FILE SYSTEMS, PART 2. CS124 Operating Systems Winter , Lecture 24

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1 FILE SYSTEMS, PART 2 CS124 Operating Systems Winter , Lecture 24

2 2 Last Time: Linked Allocation Last time, discussed linked allocation Blocks of the file are chained together into a linked list Directory Entry: A 3 11 Great for sequential access, but terrible for direct access A refinement of this approach is to maintain a separate file allocation table FAT is small enough to keep in memory; speeds up direct access Directory Entry: File Allocation Table: A

3 3 File Layout: Indexed Allocation Indexed allocation achieves the benefits of linked allocation while also being very fast for direct access Files include indexing information to allow for fast access Each file effectively has its own file-allocation table optimized for both sequential and direct access This information is usually stored separate from the file s contents, so that programs can assume that blocks are entirely used by data A 2 Location of Index Block Contents of Index Block index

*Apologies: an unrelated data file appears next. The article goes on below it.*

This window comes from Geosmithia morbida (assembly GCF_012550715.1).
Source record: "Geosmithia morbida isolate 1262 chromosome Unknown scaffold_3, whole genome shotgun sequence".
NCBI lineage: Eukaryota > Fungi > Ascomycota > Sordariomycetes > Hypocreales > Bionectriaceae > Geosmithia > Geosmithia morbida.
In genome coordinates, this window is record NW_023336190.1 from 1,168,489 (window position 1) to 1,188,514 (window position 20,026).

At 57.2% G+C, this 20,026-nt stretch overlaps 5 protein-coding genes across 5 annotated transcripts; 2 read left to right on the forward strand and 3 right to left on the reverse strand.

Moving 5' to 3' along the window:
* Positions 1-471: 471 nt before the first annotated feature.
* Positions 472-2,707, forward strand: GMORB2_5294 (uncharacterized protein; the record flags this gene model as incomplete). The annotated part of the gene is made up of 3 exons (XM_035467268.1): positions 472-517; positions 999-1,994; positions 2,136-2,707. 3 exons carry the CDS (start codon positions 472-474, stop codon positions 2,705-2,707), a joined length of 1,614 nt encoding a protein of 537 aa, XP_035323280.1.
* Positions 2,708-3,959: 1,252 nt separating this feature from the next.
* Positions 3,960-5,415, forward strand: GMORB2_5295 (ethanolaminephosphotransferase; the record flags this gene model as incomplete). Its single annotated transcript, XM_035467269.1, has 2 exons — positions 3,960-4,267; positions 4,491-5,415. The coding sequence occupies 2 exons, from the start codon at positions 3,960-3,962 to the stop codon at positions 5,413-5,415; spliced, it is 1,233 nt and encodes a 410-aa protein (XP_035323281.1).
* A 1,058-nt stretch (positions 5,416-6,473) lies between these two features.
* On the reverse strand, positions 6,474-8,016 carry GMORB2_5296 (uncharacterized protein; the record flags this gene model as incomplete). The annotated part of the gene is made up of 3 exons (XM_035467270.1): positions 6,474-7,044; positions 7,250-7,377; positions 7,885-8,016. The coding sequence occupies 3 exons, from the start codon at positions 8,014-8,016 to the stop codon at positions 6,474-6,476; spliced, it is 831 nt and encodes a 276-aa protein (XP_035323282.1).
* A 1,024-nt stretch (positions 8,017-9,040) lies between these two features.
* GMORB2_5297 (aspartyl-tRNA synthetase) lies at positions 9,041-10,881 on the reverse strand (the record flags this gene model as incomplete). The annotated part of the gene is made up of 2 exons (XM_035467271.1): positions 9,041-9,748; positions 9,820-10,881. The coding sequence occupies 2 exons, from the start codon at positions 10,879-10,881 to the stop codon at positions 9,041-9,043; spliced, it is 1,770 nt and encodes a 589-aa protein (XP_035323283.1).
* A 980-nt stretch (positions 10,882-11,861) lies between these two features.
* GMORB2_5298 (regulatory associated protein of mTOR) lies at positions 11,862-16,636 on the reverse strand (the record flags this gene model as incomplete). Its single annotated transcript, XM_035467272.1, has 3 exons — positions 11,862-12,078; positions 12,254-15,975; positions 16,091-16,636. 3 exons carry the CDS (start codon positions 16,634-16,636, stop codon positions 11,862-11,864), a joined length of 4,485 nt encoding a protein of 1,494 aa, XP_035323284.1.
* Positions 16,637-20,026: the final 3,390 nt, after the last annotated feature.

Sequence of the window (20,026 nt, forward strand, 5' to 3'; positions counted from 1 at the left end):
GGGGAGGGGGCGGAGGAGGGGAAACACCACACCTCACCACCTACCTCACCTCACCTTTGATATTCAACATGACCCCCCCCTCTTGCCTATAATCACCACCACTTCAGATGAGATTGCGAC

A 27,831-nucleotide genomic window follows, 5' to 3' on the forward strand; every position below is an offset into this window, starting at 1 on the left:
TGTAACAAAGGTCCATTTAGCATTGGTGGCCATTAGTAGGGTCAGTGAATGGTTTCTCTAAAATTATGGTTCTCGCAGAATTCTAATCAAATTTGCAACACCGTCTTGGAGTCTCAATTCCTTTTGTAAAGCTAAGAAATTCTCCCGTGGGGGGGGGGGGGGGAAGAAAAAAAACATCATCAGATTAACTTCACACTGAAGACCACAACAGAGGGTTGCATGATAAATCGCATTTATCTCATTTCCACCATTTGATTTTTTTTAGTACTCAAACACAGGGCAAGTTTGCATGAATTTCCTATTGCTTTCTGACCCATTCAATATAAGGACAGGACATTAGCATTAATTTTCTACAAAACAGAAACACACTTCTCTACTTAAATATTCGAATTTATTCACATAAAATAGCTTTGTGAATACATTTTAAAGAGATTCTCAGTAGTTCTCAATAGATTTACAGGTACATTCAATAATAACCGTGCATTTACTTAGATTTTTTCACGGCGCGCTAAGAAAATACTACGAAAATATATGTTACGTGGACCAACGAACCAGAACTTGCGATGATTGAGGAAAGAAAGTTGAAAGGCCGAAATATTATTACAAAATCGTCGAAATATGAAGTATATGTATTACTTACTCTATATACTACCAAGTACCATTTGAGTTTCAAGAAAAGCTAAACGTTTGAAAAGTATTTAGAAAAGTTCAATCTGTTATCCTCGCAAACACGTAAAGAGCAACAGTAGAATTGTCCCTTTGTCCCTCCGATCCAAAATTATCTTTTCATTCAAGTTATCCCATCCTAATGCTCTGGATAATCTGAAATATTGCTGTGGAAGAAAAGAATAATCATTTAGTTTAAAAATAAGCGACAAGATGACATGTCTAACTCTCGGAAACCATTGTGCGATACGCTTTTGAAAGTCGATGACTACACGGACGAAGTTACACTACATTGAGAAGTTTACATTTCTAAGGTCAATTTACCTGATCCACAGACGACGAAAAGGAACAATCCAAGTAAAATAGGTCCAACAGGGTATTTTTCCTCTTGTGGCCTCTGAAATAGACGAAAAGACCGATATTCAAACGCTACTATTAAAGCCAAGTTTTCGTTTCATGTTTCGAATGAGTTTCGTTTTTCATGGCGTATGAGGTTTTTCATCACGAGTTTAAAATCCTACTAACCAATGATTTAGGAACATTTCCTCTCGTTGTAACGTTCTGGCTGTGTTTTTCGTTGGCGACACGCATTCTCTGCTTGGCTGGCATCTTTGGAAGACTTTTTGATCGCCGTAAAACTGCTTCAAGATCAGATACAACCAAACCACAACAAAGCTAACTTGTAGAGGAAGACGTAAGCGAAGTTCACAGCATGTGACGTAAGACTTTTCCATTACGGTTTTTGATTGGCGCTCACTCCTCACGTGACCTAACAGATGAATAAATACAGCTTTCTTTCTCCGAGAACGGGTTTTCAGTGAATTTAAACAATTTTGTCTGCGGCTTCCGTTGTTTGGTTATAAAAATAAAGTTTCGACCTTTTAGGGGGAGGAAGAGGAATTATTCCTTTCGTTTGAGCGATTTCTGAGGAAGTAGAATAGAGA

4 4 File Layout: Indexed Allocation (2) Both direct and sequential access are very fast Very easy to translate a logical file position into the corresponding disk block Position in index = logical position / block size Use value in index to load the corresponding block into memory A 2 Location of Index Block Contents of Index Block index